Today, we’ll introduce the concept of the P/E ratio for those who are learning about investing. To keep it practical, we’ll show how Genus Power Infrastructures Limited’s (NSE:GENUSPOWER) P/E ratio could help you assess the value on offer. What is Genus Power Infrastructures’s P/E ratio? Well, based on the last twelve months it is 12.68. That corresponds to an earnings yield of approximately 7.9%.
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How Do I Calculate A Price To Earnings Ratio?
The formula for price to earnings is:
Price to Earnings Ratio = Price per Share ÷ Earnings per Share (EPS)
Or for Genus Power Infrastructures:
P/E of 12.68 = ₹26.5 ÷ ₹2.09 (Based on the year to March 2019.)
Is A High Price-to-Earnings Ratio Good?
A higher P/E ratio implies that investors pay a higher price for the earning power of the business. All else being equal, it’s better to pay a low price — but as Warren Buffett said, ‘It’s far better to buy a wonderful company at a fair price than a fair company at a wonderful price.’
How Growth Rates Impact P/E Ratios
Companies that shrink earnings per share quickly will rapidly decrease the ‘E’ in the equation. That means unless the share price falls, the P/E will increase in a few years. So while a stock may look cheap based on past earnings, it could be expensive based on future earnings.
Genus Power Infrastructures’s earnings per share fell by 43% in the last twelve months. And EPS is down 8.4% a year, over the last 5 years. This might lead to muted expectations.
How Does Genus Power Infrastructures’s P/E Ratio Compare To Its Peers?
The P/E ratio essentially measures market expectations of a company. If you look at the image below, you can see Genus Power Infrastructures has a lower P/E than the average (18.7) in the electronic industry classification.
Genus Power Infrastructures’s P/E tells us that market participants think it will not fare as well as its peers in the same industry. While current expectations are low, the stock could be undervalued if the situation is better than the market assumes. It is arguably worth checking if insiders are buying shares, because that might imply they believe the stock is undervalued.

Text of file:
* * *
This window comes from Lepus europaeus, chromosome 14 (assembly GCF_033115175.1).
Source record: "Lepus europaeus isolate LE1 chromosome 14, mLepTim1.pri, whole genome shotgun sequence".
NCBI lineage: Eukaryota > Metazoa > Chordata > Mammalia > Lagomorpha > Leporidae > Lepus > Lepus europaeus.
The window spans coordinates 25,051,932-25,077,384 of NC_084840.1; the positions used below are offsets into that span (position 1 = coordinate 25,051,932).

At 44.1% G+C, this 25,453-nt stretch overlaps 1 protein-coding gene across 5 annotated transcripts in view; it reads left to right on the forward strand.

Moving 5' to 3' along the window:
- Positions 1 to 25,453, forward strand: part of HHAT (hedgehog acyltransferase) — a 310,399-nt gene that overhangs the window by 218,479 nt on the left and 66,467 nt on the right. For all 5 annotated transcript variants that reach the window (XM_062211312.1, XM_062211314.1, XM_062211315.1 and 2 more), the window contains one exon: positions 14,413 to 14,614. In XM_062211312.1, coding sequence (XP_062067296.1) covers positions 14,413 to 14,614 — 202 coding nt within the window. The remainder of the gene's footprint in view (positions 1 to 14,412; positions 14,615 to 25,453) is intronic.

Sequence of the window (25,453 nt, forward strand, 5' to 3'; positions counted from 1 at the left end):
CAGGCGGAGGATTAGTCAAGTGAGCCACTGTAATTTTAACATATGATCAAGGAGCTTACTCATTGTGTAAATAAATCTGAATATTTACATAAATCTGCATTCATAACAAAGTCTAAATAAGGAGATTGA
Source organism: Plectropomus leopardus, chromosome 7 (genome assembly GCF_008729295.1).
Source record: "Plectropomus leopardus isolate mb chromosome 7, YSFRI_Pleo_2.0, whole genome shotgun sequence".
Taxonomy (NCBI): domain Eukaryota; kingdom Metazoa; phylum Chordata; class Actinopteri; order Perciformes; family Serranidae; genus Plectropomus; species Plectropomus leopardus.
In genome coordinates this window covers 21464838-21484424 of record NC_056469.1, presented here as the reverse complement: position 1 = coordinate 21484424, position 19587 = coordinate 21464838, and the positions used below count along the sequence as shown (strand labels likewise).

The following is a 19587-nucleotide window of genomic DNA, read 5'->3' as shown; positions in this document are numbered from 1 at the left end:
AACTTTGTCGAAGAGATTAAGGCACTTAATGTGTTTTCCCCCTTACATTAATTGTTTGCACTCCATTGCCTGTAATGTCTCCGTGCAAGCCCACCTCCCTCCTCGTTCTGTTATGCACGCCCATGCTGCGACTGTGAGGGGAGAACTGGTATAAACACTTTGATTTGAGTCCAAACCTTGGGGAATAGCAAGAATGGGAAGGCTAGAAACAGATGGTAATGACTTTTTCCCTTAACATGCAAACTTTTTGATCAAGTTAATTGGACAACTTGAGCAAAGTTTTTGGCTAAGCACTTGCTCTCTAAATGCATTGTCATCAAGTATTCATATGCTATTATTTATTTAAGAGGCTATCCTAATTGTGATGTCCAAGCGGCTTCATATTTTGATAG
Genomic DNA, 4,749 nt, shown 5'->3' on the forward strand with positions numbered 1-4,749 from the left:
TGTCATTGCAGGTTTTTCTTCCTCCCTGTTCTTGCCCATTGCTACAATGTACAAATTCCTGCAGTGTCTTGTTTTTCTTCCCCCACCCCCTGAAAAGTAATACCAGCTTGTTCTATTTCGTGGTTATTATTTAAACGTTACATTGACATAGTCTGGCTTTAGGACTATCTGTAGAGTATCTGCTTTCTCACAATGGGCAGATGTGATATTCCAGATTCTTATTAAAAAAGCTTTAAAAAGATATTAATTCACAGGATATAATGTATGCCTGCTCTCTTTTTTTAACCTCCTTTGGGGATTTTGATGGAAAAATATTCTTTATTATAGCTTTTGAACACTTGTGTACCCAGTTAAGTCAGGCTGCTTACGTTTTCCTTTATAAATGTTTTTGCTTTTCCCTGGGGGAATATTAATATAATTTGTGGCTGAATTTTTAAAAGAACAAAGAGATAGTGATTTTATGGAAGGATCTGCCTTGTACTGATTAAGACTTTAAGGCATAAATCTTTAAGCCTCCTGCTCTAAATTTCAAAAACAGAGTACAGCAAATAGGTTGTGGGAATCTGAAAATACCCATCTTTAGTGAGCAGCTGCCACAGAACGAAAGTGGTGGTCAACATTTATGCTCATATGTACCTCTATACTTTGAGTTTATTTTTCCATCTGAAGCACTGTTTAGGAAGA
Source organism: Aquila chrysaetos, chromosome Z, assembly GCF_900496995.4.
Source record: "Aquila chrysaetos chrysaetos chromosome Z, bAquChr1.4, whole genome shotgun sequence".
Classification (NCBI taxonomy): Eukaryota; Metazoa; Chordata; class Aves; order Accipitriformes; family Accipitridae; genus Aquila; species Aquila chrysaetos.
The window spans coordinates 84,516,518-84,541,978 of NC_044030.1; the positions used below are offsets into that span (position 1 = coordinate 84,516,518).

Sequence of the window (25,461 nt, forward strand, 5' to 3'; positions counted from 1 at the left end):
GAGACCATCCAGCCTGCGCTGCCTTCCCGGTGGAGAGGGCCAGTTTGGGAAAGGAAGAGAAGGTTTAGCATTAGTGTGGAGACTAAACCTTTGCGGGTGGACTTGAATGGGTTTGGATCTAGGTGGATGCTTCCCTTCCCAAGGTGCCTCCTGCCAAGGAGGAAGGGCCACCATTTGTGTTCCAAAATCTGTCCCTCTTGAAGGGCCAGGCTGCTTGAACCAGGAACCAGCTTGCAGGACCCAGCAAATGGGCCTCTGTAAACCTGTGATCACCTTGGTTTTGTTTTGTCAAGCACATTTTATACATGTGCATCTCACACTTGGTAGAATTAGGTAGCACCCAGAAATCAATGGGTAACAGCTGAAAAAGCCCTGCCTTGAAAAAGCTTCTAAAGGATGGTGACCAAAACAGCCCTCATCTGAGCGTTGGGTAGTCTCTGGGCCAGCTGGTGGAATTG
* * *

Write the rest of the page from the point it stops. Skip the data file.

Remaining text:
A Limitation: P/E Ratios Ignore Debt and Cash In The Bank
The ‘Price’ in P/E reflects the market capitalization of the company. In other words, it does not consider any debt or cash that the company may have on the balance sheet. The exact same company would hypothetically deserve a higher P/E ratio if it had a strong balance sheet, than if it had a weak one with lots of debt, because a cashed up company can spend on growth.
Spending on growth might be good or bad a few years later, but the point is that the P/E ratio does not account for the option (or lack thereof).
Is Debt Impacting Genus Power Infrastructures’s P/E?
Genus Power Infrastructures has net debt worth just 9.5% of its market capitalization. So it doesn’t have as many options as it would with net cash, but its debt would not have much of an impact on its P/E ratio.
The Verdict On Genus Power Infrastructures’s P/E Ratio
Genus Power Infrastructures’s P/E is 12.7 which is below average (15.1) in the IN market. With only modest debt, it’s likely the lack of EPS growth at least partially explains the pessimism implied by the P/E ratio.
Investors should be looking to buy stocks that the market is wrong about. As value investor Benjamin Graham famously said, ‘In the short run, the market is a voting machine but in the long run, it is a weighing machine.’ So this free report on the analyst consensus forecasts could help you make a master move on this stock.
Of course you might be able to find a better stock than Genus Power Infrastructures. So you may wish to see this free collection of other companies that have grown earnings strongly.
We aim to bring you long-term focused research analysis driven by fundamental data. Note that our analysis may not factor in the latest price-sensitive company announcements or qualitative material.
If you spot an error that warrants correction, please contact the editor at firstname.lastname@example.org. This article by Simply Wall St is general in nature. It does not constitute a recommendation to buy or sell any stock, and does not take account of your objectives, or your financial situation. Simply Wall St has no position in the stocks mentioned. Thank you for reading.